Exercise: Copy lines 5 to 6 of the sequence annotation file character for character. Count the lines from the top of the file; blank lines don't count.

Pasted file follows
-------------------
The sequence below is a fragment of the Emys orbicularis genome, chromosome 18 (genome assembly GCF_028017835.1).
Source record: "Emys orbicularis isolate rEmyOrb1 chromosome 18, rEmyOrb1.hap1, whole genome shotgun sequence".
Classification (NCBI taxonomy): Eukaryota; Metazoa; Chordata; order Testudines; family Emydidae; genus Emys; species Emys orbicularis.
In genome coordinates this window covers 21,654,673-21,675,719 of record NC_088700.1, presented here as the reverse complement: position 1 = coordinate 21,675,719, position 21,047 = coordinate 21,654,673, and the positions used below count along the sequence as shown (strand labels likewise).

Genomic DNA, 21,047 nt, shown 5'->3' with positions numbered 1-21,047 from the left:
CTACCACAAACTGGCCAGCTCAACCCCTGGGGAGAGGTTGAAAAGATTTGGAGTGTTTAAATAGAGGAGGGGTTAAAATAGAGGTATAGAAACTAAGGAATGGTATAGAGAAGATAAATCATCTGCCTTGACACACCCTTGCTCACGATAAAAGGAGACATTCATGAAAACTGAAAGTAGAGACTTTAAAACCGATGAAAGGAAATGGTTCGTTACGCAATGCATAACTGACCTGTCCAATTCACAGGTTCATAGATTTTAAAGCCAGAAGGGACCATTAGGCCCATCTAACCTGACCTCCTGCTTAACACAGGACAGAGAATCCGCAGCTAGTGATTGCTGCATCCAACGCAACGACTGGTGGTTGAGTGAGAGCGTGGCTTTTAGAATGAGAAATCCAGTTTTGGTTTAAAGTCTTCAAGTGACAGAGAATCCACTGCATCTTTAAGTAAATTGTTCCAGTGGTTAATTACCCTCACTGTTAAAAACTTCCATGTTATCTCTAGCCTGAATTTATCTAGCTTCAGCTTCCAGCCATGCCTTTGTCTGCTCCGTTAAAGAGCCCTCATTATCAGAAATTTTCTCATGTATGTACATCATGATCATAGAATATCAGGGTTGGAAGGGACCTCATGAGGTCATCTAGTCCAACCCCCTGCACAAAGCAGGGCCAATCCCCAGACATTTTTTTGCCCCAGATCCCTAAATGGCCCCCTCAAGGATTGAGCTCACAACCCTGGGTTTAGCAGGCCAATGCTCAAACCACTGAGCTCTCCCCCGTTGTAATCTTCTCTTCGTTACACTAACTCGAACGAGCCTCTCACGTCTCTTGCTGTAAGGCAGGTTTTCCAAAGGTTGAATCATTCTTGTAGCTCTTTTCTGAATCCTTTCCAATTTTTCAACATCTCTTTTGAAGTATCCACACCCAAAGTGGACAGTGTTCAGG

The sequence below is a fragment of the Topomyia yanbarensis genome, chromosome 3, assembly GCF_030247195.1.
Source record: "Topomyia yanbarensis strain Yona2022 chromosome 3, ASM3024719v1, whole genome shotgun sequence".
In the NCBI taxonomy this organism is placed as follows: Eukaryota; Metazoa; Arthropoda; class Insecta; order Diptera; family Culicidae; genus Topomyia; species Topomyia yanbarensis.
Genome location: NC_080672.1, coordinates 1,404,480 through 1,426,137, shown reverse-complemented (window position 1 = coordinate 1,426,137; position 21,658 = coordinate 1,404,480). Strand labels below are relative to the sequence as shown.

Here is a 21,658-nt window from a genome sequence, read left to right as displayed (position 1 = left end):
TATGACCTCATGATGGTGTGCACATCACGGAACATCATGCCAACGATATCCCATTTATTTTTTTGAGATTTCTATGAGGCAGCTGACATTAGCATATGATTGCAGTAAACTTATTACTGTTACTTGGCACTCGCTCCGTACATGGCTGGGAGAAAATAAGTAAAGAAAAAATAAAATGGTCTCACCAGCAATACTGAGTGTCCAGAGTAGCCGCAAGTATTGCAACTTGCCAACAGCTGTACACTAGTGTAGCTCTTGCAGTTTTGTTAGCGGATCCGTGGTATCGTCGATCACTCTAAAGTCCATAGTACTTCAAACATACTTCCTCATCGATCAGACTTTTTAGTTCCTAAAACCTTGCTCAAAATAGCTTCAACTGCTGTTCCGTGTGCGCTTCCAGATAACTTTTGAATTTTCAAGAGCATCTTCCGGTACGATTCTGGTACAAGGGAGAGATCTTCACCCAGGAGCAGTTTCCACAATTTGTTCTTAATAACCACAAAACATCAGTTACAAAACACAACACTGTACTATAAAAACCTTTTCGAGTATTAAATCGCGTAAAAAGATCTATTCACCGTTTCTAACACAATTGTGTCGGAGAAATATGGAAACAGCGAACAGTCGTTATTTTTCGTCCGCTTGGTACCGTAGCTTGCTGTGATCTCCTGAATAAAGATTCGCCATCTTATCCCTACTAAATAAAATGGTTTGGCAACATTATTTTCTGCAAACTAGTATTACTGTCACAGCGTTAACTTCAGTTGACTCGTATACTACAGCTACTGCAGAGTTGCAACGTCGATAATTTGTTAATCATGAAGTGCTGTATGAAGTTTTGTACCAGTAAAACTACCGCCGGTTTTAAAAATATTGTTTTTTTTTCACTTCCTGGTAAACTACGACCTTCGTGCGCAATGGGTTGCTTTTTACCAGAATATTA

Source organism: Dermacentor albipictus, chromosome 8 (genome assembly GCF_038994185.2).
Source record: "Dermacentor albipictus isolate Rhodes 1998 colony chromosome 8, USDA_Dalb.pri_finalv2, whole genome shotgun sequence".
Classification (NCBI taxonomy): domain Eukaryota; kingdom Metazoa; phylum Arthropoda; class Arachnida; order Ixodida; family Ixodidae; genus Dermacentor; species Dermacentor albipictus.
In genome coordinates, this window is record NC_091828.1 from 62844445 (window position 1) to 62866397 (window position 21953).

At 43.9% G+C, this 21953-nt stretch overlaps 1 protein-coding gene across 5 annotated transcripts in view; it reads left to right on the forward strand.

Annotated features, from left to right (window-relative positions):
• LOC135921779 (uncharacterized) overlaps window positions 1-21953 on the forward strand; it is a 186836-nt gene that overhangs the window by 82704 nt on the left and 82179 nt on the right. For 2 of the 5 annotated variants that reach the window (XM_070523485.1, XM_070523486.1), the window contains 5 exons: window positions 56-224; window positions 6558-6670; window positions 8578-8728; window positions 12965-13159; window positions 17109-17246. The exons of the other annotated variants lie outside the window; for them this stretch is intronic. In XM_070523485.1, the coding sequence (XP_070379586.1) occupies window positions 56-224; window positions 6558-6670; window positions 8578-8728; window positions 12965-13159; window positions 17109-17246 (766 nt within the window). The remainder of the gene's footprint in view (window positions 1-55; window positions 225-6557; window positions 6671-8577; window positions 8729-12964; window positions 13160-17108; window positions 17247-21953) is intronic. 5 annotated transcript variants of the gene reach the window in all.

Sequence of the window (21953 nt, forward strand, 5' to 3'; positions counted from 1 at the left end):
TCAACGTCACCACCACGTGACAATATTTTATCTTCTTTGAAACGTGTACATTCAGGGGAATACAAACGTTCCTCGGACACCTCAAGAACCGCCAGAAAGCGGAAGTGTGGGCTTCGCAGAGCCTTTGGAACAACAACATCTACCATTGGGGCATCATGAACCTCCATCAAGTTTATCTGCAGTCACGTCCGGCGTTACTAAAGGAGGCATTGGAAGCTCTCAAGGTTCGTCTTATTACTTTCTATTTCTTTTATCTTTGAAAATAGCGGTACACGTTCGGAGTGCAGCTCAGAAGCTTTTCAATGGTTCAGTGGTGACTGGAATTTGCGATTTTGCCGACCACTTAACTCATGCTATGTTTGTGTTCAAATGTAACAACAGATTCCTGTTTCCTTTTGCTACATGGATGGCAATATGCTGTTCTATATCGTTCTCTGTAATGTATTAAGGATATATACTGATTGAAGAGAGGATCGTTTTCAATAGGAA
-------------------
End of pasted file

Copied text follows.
Genomic DNA, 21,047 nt, shown 5'->3' with positions numbered 1-21,047 from the left:
CTACCACAAACTGGCCAGCTCAACCCCTGGGGAGAGGTTGAAAAGATTTGGAGTGTTTAAATAGAGGAGGGGTTAAAATAGAGGTATAGAAACTAAGGAATGGTATAGAGAAGATAAATCATCTGCCTTGACACACCCTTGCTCACGATAAAAGGAGACATTCATGAAAACTGAAAGTAGAGACTTTAAAACCGATGAAAGGAAATGGTTCGTTACGCAATGCATAACTGACCTGTCCAATTCACAGGTTCATAGATTTTAAAGCCAGAAGGGACCATTAGGCCCATCTAACCTGACCTCCTGCTTAACACAGGACAGAGAATCCGCAGCTAGTGATTGCTGCATCCAACGCAACGACTGGTGGTTGAGTGAGAGCGTGGCTTTTAGAATGAGAAATCCAGTTTTGGTTTAAAGTCTTCAAGTGACAGAGAATCCACTGCATCTTTAAGTAAATTGTTCCAGTGGTTAATTACCCTCACTGTTAAAAACTTCCATGTTATCTCTAGCCTGAATTTATCTAGCTTCAGCTTCCAGCCATGCCTTTGTCTGCTCCGTTAAAGAGCCCTCATTATCAGAAATTTTCTCATGTATGTACATCATGATCATAGAATATCAGGGTTGGAAGGGACCTCATGAGGTCATCTAGTCCAACCCCCTGCACAAAGCAGGGCCAATCCCCAGACATTTTTTTGCCCCAGATCCCTAAATGGCCCCCTCAAGGATTGAGCTCACAACCCTGGGTTTAGCAGGCCAATGCTCAAACCACTGAGCTCTCCCCCGTTGTAATCTTCTCTTCGTTACACTAACTCGAACGAGCCTCTCACGTCTCTTGCTGTAAGGCAGGTTTTCCAAAGGTTGAATCATTCTTGTAGCTCTTTTCTGAATCCTTTCCAATTTTTCAACATCTCTTTTGAAGTATCCACACCCAAAGTGGACAGTGTTCAGG